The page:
The inextricable link between agricultural biodiversity, agroecology, climate change, and biodiversity

In this briefing, Cultivating diversity for a just agroecological transition in Africa: the inextricable link between agricultural biodiversity, agroecology, climate change, and biodiversity, we highlight the pivotal role of agricultural biodiversity, in particular, crop diversity and its interrelatedness and dependence on farmer managed seed systems and the unfettered exercise of farmers’ rights, as integral to agroecology.

In this regard, agricultural biodiversity is indispensable for a just transition in food and agricultural systems globally generally, and on the African continent in particular. Agricultural biodiversity is an inextricable component to reform and adapt agricultural and food systems, in the context of the multiple intersecting social-ecological crises we face today. Agricultural diversity is being depleted at an alarming rate, as a result of multiple extractive activities, including especially industrial agriculture and the institutions and policies that uphold this system, including seed marketing and intellectual property laws. Commercial seed regimes severely restrict and, in some cases where countries have adopted International Union for the Protection of New Varieties of Plants (UPOV) 1991-based PVP laws, prohibit and criminalise farmers’ fundamental right to use, save, exchange, and sell farm-saved seeds.


To date the international community has failed to ensure the realisation of farmers’ rights, as articulated under Article 9 of the International Treaty on Plant Genetic Resources for Food and Agriculture, and peasant farmers’ right to seed, articulated under Article 19 of the United Nations Declaration on the Rights of Peasants and Other People Working in Rural Areas. This has also resulted in the absence of effective and appropriate regional and national policies and laws to guide the conservation and sustainable use of agricultural biodiversity even in the face of plummeting agricultural biodiversity. The right to seed and farmers’ rights must be understood as part of a bundle of human rights, in particular for smallholders, peasant farmers, and food producers.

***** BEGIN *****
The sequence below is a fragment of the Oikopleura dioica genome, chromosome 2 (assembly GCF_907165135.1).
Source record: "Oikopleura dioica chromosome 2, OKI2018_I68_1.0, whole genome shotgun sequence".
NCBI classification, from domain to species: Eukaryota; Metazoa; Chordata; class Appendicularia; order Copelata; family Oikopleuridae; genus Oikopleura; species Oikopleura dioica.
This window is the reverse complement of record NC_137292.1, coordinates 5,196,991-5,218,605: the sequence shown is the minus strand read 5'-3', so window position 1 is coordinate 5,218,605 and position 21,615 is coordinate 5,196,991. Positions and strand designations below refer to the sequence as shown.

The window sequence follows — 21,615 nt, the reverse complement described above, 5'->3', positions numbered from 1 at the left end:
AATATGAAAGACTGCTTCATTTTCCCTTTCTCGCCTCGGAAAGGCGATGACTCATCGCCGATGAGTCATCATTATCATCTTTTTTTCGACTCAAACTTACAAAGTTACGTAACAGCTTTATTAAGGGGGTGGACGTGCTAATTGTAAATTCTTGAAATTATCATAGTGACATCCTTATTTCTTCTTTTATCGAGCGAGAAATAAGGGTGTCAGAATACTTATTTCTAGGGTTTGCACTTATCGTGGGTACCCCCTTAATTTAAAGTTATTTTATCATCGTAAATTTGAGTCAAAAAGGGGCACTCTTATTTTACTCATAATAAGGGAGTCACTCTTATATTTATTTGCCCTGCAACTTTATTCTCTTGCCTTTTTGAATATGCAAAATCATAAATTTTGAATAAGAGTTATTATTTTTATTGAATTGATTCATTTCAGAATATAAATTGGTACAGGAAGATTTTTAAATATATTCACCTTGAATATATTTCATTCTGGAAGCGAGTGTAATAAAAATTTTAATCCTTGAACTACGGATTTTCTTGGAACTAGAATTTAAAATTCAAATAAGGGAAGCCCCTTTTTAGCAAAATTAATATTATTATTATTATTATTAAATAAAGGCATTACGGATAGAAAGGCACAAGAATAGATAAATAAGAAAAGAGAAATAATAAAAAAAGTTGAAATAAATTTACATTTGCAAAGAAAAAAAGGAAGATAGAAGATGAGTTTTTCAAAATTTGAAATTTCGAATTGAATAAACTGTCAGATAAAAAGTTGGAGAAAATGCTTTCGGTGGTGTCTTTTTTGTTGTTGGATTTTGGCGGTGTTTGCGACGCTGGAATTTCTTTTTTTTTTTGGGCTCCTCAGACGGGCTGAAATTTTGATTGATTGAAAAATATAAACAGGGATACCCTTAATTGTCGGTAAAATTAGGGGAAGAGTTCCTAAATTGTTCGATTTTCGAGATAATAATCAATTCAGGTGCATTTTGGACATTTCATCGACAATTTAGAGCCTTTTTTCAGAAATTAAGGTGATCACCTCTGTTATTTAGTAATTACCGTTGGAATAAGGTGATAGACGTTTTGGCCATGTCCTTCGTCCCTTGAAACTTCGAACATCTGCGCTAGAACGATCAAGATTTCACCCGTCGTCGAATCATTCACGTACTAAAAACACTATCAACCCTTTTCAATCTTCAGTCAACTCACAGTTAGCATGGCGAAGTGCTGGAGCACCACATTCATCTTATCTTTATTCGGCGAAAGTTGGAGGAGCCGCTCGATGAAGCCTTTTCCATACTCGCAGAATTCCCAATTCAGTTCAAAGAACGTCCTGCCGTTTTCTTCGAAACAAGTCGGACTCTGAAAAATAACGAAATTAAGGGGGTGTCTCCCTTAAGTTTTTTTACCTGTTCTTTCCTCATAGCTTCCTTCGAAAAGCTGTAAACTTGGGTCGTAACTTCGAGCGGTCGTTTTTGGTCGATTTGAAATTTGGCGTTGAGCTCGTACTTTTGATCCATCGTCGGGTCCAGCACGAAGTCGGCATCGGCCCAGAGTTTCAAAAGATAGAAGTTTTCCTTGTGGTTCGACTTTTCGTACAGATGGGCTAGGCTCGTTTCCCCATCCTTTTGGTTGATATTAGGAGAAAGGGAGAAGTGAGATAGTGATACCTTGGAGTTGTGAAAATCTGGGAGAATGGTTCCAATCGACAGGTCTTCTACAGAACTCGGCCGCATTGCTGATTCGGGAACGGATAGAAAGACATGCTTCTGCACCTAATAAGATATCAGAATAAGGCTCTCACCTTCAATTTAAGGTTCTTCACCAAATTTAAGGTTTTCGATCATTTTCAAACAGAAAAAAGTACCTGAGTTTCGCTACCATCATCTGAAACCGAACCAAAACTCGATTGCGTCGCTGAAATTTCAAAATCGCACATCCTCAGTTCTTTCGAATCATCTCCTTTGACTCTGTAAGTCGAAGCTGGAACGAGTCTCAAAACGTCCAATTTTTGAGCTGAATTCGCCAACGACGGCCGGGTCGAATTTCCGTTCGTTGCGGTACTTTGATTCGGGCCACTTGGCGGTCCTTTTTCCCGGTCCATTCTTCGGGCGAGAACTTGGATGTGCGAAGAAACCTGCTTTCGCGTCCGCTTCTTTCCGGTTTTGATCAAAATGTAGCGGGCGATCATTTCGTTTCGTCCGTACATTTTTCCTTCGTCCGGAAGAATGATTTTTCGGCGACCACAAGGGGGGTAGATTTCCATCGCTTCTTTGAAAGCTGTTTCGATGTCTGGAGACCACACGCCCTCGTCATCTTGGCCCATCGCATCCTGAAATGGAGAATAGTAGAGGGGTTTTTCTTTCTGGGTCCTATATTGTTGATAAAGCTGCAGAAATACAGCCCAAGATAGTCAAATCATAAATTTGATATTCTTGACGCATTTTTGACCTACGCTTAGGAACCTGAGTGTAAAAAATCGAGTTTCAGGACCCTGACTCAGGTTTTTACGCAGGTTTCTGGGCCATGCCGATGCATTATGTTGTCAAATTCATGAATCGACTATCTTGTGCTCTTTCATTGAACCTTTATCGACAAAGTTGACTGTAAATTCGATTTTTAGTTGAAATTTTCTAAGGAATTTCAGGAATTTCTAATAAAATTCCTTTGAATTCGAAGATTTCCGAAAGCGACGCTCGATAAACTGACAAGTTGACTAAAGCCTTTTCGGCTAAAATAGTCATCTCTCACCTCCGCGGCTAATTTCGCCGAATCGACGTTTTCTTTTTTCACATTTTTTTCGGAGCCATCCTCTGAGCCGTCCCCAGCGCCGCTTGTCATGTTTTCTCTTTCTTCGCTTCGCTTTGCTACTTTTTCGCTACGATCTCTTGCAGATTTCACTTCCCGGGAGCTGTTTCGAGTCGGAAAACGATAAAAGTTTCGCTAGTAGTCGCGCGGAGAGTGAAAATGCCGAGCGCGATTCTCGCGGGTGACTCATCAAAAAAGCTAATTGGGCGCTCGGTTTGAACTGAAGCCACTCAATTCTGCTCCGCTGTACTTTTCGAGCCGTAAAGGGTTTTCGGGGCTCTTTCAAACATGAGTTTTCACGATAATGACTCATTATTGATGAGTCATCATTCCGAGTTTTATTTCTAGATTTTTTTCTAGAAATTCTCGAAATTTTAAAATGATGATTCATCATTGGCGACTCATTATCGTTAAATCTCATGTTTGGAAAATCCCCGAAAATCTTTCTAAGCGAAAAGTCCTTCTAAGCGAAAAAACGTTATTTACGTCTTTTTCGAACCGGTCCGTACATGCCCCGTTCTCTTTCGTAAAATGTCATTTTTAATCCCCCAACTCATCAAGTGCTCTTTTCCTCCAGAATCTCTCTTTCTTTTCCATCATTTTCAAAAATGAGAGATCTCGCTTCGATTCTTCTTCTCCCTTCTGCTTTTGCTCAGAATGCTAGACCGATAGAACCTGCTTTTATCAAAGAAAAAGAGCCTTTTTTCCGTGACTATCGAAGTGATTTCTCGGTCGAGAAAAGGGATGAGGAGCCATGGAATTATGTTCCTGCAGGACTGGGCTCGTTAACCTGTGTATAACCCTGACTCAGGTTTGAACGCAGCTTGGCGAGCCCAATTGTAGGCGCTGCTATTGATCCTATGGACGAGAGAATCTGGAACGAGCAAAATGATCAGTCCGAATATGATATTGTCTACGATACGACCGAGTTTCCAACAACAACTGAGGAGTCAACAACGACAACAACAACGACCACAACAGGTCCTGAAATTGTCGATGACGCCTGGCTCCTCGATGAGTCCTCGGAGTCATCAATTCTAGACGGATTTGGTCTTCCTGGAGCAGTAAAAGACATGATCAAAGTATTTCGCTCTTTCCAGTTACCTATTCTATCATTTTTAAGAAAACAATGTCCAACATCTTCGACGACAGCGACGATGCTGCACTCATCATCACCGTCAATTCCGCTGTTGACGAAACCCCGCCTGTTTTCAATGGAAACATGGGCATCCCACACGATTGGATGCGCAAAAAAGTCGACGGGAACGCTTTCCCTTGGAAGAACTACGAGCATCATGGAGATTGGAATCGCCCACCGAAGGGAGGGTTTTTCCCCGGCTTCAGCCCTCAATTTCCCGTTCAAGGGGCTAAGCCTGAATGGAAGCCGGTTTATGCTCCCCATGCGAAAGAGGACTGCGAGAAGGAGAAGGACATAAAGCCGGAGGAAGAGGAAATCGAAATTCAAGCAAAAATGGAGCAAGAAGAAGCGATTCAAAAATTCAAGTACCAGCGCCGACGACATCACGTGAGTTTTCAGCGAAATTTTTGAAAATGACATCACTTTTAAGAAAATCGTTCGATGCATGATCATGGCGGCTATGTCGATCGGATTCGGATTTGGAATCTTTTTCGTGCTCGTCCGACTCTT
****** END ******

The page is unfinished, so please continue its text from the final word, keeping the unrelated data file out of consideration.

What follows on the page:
With attention now being shifted to developing monitoring frameworks and resource mobilisation for the implementation of the Kunming-Montreal Global Biodiversity Framework (GBF) at the Convention on Biological Diversity (GBF), national-level civil society advocacy efforts, consultations, and participation are urgently needed to ensure agroecology, agricultural biodiversity, and the rights of farmers are fully integrated into revised National Biodiversity Strategy and Action Plans.

Crop diversity must thrive within agriculture and food systems, as well as the re-establishment of local autonomy and markets supporting the practices and systems that foster the ongoing evolution of this diversity as integral parts of a just transition in food and agriculture on the continent. The African Union and African States must move towards the recognition of the dynamism and importance of small-holder/ peasant seed systems in maintaining agricultural biodiversity, sustaining food supply and sovereignty, and responding to climate change.

Read the briefing here.
Farmer and non-governmental organisations planting together in Suurbraak, Western Cape